Snake lay describes a method in which the pipeline is laid in a series of gentle curves. The bend radius of the “snake” helps control the propensity for buckling.

A third method involves local weight reduction, either by removing concrete coating at certain intervals or by distributed buoyancy placed over a 60 metre to 200 metre section of the flowline to trigger buckling.

Recent advances in software have helped engineers choose the appropriate type and spacing of triggers, Bruton says.

“We use a probabilistic analysis,” he says. “That way we know approximately how many buckles are going to form, and make sure there are enough to share the load and keep the load in each below design limits. You have to do that to a high level of reliability.”

Under study

Pipeline walking has become an area of intense study in recent years, Bruton says. Last November, the UK’s Industry Technology Facilitator and Crondall Energy teamed up on a new JIP to develop pipeline anchoring and monitoring systems to mitigate pipeline walking risk and cut the cost of pipeline anchoring by half.

“One of the bigger challenges we have now is walking,” he says. “We addressed it to some extent with Safebuck. With the APT (Anchoring Pipeline Technology) JIP, our aim is to try and understand better ways of anchoring pipelines.”

Designing pipelines to allow for walking is notoriously challenging. “The biggest problem we have is the uncertainty in predicting (walking rates),” Bruton says. “The main aim of the JIP is finding ways to work with that uncertainty.”

FULL STOP: Very large suction anchors are often installed at pipeline ends to control walking.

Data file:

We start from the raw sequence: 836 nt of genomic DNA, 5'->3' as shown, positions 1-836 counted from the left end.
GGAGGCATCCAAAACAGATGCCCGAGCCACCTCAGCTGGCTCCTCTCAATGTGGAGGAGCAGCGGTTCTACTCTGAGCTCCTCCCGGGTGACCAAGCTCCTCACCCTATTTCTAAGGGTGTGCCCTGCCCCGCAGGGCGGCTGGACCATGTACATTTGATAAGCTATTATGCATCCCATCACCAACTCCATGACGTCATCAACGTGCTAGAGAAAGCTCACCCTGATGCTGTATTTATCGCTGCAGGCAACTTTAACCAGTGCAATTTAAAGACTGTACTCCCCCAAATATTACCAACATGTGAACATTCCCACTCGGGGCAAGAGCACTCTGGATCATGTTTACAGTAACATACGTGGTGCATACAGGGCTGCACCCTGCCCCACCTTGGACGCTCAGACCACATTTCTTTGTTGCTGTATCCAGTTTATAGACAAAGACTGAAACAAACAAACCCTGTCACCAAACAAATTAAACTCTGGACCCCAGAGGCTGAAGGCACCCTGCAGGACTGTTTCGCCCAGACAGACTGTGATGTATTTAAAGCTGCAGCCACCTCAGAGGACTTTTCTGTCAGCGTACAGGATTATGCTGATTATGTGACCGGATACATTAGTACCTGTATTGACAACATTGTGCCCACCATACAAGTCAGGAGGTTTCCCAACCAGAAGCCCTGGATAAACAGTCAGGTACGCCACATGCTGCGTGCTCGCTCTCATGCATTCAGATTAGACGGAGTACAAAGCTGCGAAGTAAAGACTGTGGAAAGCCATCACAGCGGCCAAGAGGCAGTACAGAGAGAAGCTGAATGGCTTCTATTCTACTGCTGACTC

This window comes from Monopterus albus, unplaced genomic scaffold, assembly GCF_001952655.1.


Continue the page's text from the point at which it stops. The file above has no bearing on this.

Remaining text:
Project schedules typically do not allow the luxury of evaluating numerous anchoring systems. Engineers therefore often take a pre-emptive approach, opting for very large pipeline suction anchors to be installed at pipeline ends to control walking — 100-tonne capacity anchors are typical, although Bruton says at least one project installed 350-tonne capacity anchors.

The APT JIP aims to provide operators with “less costly, more elegant design solutions,” he says.

An optimised distributed-anchoring system could cost half as much as a traditional pre-installed pipeline anchoring system, for a savings of $5 million or more on a project that requires several anchors over the length of a pipeline.

Bruton and others involved in the JIP envision a two-pronged approach that involves better monitoring and more strategic anchor placement.

“It’s a slow process in which you can watch it walking and then mitigate only if walking rates are excessive,” he says.

“The aim would be to have a more effective way to monitor pipeline walking and to have an anchor design that can be retrofitted and is quite easy to install.

"Then we could install a number of anchors along the pipeline rather than one big anchor at the end. That is a more efficient way to control walking.”

Bruton notes that there are “several current international projects dealing with the design issues associated with lateral buckling and walking of pipelines".

“These phenomena do interact and that can make the design overly complex,” he says. “Simplifying the design process is a major aim of the APT JIP."